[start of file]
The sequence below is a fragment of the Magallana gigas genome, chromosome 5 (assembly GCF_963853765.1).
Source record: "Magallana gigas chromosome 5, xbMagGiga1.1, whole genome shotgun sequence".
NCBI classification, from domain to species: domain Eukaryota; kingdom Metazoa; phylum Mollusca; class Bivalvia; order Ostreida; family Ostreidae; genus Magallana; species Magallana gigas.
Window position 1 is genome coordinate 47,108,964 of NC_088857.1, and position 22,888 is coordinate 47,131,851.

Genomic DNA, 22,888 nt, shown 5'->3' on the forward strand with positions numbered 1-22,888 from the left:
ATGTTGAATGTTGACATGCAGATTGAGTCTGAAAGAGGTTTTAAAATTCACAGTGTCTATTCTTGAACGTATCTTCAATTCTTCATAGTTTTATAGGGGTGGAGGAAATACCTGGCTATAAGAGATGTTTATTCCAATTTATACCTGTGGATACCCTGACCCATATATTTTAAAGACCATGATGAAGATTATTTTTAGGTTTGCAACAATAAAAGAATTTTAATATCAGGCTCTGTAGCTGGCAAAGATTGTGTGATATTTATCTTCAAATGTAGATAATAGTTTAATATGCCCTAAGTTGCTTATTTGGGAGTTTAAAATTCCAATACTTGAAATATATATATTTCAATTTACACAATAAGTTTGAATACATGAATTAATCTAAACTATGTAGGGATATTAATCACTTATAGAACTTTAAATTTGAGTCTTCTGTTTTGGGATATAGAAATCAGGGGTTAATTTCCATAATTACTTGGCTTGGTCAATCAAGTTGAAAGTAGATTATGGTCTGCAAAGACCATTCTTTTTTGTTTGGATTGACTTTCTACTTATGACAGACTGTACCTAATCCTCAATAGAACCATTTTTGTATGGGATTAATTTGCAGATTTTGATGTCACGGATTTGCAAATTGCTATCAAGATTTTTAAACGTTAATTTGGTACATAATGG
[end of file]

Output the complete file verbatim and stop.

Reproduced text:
The sequence below is a fragment of the Magallana gigas genome, chromosome 5 (assembly GCF_963853765.1).
Source record: "Magallana gigas chromosome 5, xbMagGiga1.1, whole genome shotgun sequence".
NCBI classification, from domain to species: domain Eukaryota; kingdom Metazoa; phylum Mollusca; class Bivalvia; order Ostreida; family Ostreidae; genus Magallana; species Magallana gigas.
Window position 1 is genome coordinate 47,108,964 of NC_088857.1, and position 22,888 is coordinate 47,131,851.

Genomic DNA, 22,888 nt, shown 5'->3' on the forward strand with positions numbered 1-22,888 from the left:
ATGTTGAATGTTGACATGCAGATTGAGTCTGAAAGAGGTTTTAAAATTCACAGTGTCTATTCTTGAACGTATCTTCAATTCTTCATAGTTTTATAGGGGTGGAGGAAATACCTGGCTATAAGAGATGTTTATTCCAATTTATACCTGTGGATACCCTGACCCATATATTTTAAAGACCATGATGAAGATTATTTTTAGGTTTGCAACAATAAAAGAATTTTAATATCAGGCTCTGTAGCTGGCAAAGATTGTGTGATATTTATCTTCAAATGTAGATAATAGTTTAATATGCCCTAAGTTGCTTATTTGGGAGTTTAAAATTCCAATACTTGAAATATATATATTTCAATTTACACAATAAGTTTGAATACATGAATTAATCTAAACTATGTAGGGATATTAATCACTTATAGAACTTTAAATTTGAGTCTTCTGTTTTGGGATATAGAAATCAGGGGTTAATTTCCATAATTACTTGGCTTGGTCAATCAAGTTGAAAGTAGATTATGGTCTGCAAAGACCATTCTTTTTTGTTTGGATTGACTTTCTACTTATGACAGACTGTACCTAATCCTCAATAGAACCATTTTTGTATGGGATTAATTTGCAGATTTTGATGTCACGGATTTGCAAATTGCTATCAAGATTTTTAAACGTTAATTTGGTACATAATGG